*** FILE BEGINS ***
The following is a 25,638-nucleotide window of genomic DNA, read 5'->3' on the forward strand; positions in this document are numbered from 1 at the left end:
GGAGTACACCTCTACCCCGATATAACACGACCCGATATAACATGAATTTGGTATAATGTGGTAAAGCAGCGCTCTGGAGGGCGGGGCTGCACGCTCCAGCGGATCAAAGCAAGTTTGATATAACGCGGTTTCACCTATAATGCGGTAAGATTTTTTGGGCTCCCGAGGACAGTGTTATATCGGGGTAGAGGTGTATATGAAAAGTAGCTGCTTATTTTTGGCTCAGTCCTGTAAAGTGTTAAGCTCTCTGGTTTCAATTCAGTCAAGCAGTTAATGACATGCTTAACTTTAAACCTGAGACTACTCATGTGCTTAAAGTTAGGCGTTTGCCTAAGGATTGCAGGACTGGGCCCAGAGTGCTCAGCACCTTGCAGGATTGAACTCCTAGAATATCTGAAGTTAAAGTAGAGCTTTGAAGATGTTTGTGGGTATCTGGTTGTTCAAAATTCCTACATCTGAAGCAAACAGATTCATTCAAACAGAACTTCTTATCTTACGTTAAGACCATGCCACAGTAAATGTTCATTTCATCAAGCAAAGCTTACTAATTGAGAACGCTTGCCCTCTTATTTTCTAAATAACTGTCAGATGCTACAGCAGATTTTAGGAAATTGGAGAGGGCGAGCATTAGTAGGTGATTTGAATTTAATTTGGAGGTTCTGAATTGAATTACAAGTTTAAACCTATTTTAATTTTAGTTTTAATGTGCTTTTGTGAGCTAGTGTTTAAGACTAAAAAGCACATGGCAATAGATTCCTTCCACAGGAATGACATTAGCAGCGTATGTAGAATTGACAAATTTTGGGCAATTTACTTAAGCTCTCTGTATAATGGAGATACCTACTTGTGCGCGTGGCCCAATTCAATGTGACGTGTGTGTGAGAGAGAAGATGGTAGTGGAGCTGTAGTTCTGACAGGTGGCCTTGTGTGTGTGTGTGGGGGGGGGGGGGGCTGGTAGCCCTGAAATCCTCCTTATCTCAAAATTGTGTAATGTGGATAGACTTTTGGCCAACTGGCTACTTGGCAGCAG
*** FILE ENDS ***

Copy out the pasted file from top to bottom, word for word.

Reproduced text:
The following is a 25,638-nucleotide window of genomic DNA, read 5'->3' on the forward strand; positions in this document are numbered from 1 at the left end:
GGAGTACACCTCTACCCCGATATAACACGACCCGATATAACATGAATTTGGTATAATGTGGTAAAGCAGCGCTCTGGAGGGCGGGGCTGCACGCTCCAGCGGATCAAAGCAAGTTTGATATAACGCGGTTTCACCTATAATGCGGTAAGATTTTTTGGGCTCCCGAGGACAGTGTTATATCGGGGTAGAGGTGTATATGAAAAGTAGCTGCTTATTTTTGGCTCAGTCCTGTAAAGTGTTAAGCTCTCTGGTTTCAATTCAGTCAAGCAGTTAATGACATGCTTAACTTTAAACCTGAGACTACTCATGTGCTTAAAGTTAGGCGTTTGCCTAAGGATTGCAGGACTGGGCCCAGAGTGCTCAGCACCTTGCAGGATTGAACTCCTAGAATATCTGAAGTTAAAGTAGAGCTTTGAAGATGTTTGTGGGTATCTGGTTGTTCAAAATTCCTACATCTGAAGCAAACAGATTCATTCAAACAGAACTTCTTATCTTACGTTAAGACCATGCCACAGTAAATGTTCATTTCATCAAGCAAAGCTTACTAATTGAGAACGCTTGCCCTCTTATTTTCTAAATAACTGTCAGATGCTACAGCAGATTTTAGGAAATTGGAGAGGGCGAGCATTAGTAGGTGATTTGAATTTAATTTGGAGGTTCTGAATTGAATTACAAGTTTAAACCTATTTTAATTTTAGTTTTAATGTGCTTTTGTGAGCTAGTGTTTAAGACTAAAAAGCACATGGCAATAGATTCCTTCCACAGGAATGACATTAGCAGCGTATGTAGAATTGACAAATTTTGGGCAATTTACTTAAGCTCTCTGTATAATGGAGATACCTACTTGTGCGCGTGGCCCAATTCAATGTGACGTGTGTGTGAGAGAGAAGATGGTAGTGGAGCTGTAGTTCTGACAGGTGGCCTTGTGTGTGTGTGTGGGGGGGGGGGGGGCTGGTAGCCCTGAAATCCTCCTTATCTCAAAATTGTGTAATGTGGATAGACTTTTGGCCAACTGGCTACTTGGCAGCAG